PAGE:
KIGALI - The Commonwealth Group has pledged to support its newest member, Rwanda, to improve in several areas; including the judiciary, economy, media, education, good governance and many other institutions that are a backbone of development.
Addressing journalists at Kigali Serena Hotel, following a two-day working visit, the Secretary General of the bloc, Kamalesh Sharma, said Rwanda’s progress in the last 15 years has been impressive which has prompted the group to cooperate with the government in consolidating the development of the country.
Sharma noted that the unanimous acceptance of Rwanda into the group was a sign of recognition of the country’s resilience to emerge from pain and destruction caused by the 1994 Genocide against the Tutsi, to one of the most promising economies in the world.
“The first impression after my first visit? I think that Rwanda is a great example of human resilience,” he said.
“To be able to come so far in such a short period of time, and to be so determined to overcome the past, gives everyone and every society, courage to do whatever they want to do.”
He noted that Rwanda is the first country to have been admitted into the Commonwealth under the new procedures adopted by the Heads of State meeting held in Kampala two years ago.
Sharma said that Rwanda scored highly on most of the areas assessed by the Secretary General. He went on to say that the country had registered some positive attributes that don’t even exist sin some older member states.
“There are some areas of course where improvement is needed, but whatever was in the report was unanimously accepted by the Heads of State.
“We also agreed that we develop a plan of corporation, pointing out some of those areas where we have to start from, and that is what I have been here to find out,” Sharma told the press.
He said that another Commonwealth team will be coming into the country to continue with more assessment of areas which require urgent cooperation, ahead of the formal ceremony to hoist Rwanda’s flag at Marlborough Square in London, slated for March.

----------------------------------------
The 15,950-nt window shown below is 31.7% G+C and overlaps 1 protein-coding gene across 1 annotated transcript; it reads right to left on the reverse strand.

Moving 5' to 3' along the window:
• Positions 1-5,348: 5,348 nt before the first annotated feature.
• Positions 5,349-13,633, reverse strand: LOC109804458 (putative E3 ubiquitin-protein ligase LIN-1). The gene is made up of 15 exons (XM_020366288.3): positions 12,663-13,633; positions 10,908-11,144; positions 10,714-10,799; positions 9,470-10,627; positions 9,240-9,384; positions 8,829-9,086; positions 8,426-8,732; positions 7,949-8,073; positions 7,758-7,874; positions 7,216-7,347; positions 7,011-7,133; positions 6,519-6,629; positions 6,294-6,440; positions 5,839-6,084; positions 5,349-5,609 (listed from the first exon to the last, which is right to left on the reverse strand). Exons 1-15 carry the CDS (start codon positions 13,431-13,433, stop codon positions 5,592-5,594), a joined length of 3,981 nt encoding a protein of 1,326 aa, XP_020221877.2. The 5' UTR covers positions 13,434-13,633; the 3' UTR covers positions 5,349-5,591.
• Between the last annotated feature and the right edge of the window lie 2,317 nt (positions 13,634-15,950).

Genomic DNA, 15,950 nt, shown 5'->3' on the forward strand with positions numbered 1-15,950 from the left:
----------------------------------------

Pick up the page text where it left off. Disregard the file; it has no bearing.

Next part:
The secretary-General noted that Rwanda has much to gain from the Commonwealth and vice versa. He cited fighting corruption and promoting gender equality as some of the areas other member states can benefit from Rwanda’s experience.
He said the Commonwealth, if called upon will send a monitoring team to the country’s August presidential election, as it has always done in other member states.
He said that the Commonwealth promotes free and fair democratic processes and would be more than willing to lend hand to Rwanda.
“We sent monitors during the last parliamentary elections. I will offer that in the presidential election now coming up in August, we would be more than happy to send a team,” Sharma said. Foreign affairs Minister Louise Mushikiwabo said that Rwanda would strongly welcome the Commonwealth monitoring team and both officials said that they will do more to formally agree on that.
“We are more than thrilled to welcome a Commonwealth election monitoring group. It is a way for us to interact even more in a specific area of interest both to the Commonwealth and us,” Mushikiwabo said.
During his visit, Sharma paid a courtesy call on President Paul Kagame and also visited a number of ministries including the Justice Ministry. He also visited the Parliament as well as the Media High Council.
He promised to continue working with the above Institutions to even make them stronger.